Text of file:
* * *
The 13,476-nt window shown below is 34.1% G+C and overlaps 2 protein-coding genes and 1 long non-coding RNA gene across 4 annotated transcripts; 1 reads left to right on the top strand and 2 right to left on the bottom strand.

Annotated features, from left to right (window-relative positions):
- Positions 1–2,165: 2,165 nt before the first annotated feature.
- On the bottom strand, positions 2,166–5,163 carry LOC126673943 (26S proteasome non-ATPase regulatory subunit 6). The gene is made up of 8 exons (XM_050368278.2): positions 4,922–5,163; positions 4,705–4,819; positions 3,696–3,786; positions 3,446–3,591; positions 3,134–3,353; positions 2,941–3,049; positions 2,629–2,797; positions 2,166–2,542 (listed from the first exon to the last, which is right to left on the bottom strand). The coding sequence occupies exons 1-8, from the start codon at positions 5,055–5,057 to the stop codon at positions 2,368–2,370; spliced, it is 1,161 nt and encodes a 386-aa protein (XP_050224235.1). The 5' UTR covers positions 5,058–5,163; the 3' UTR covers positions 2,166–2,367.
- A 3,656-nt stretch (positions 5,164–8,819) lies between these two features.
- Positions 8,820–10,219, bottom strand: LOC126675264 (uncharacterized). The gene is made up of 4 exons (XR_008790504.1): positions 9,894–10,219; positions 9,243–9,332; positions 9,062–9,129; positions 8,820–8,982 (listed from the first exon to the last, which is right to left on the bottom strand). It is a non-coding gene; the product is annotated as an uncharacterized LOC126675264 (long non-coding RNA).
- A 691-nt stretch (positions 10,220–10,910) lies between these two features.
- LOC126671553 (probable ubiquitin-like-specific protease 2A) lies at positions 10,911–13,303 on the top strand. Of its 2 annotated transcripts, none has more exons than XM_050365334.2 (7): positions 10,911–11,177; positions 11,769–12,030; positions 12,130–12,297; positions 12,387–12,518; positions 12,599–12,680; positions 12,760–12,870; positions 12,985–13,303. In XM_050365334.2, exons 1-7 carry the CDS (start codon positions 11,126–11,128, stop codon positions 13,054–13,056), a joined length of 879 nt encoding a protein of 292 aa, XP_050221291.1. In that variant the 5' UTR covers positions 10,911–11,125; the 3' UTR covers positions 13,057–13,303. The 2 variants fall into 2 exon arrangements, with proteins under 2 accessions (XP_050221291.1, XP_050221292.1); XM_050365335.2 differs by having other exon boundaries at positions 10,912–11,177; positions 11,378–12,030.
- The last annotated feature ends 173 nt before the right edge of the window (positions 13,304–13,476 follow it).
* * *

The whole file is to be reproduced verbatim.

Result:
The 13,476-nt window shown below is 34.1% G+C and overlaps 2 protein-coding genes and 1 long non-coding RNA gene across 4 annotated transcripts; 1 reads left to right on the top strand and 2 right to left on the bottom strand.

Annotated features, from left to right (window-relative positions):
- Positions 1–2,165: 2,165 nt before the first annotated feature.
- On the bottom strand, positions 2,166–5,163 carry LOC126673943 (26S proteasome non-ATPase regulatory subunit 6). The gene is made up of 8 exons (XM_050368278.2): positions 4,922–5,163; positions 4,705–4,819; positions 3,696–3,786; positions 3,446–3,591; positions 3,134–3,353; positions 2,941–3,049; positions 2,629–2,797; positions 2,166–2,542 (listed from the first exon to the last, which is right to left on the bottom strand). The coding sequence occupies exons 1-8, from the start codon at positions 5,055–5,057 to the stop codon at positions 2,368–2,370; spliced, it is 1,161 nt and encodes a 386-aa protein (XP_050224235.1). The 5' UTR covers positions 5,058–5,163; the 3' UTR covers positions 2,166–2,367.
- A 3,656-nt stretch (positions 5,164–8,819) lies between these two features.
- Positions 8,820–10,219, bottom strand: LOC126675264 (uncharacterized). The gene is made up of 4 exons (XR_008790504.1): positions 9,894–10,219; positions 9,243–9,332; positions 9,062–9,129; positions 8,820–8,982 (listed from the first exon to the last, which is right to left on the bottom strand). It is a non-coding gene; the product is annotated as an uncharacterized LOC126675264 (long non-coding RNA).
- A 691-nt stretch (positions 10,220–10,910) lies between these two features.
- LOC126671553 (probable ubiquitin-like-specific protease 2A) lies at positions 10,911–13,303 on the top strand. Of its 2 annotated transcripts, none has more exons than XM_050365334.2 (7): positions 10,911–11,177; positions 11,769–12,030; positions 12,130–12,297; positions 12,387–12,518; positions 12,599–12,680; positions 12,760–12,870; positions 12,985–13,303. In XM_050365334.2, exons 1-7 carry the CDS (start codon positions 11,126–11,128, stop codon positions 13,054–13,056), a joined length of 879 nt encoding a protein of 292 aa, XP_050221291.1. In that variant the 5' UTR covers positions 10,911–11,125; the 3' UTR covers positions 13,057–13,303. The 2 variants fall into 2 exon arrangements, with proteins under 2 accessions (XP_050221291.1, XP_050221292.1); XM_050365335.2 differs by having other exon boundaries at positions 10,912–11,177; positions 11,378–12,030.
- The last annotated feature ends 173 nt before the right edge of the window (positions 13,304–13,476 follow it).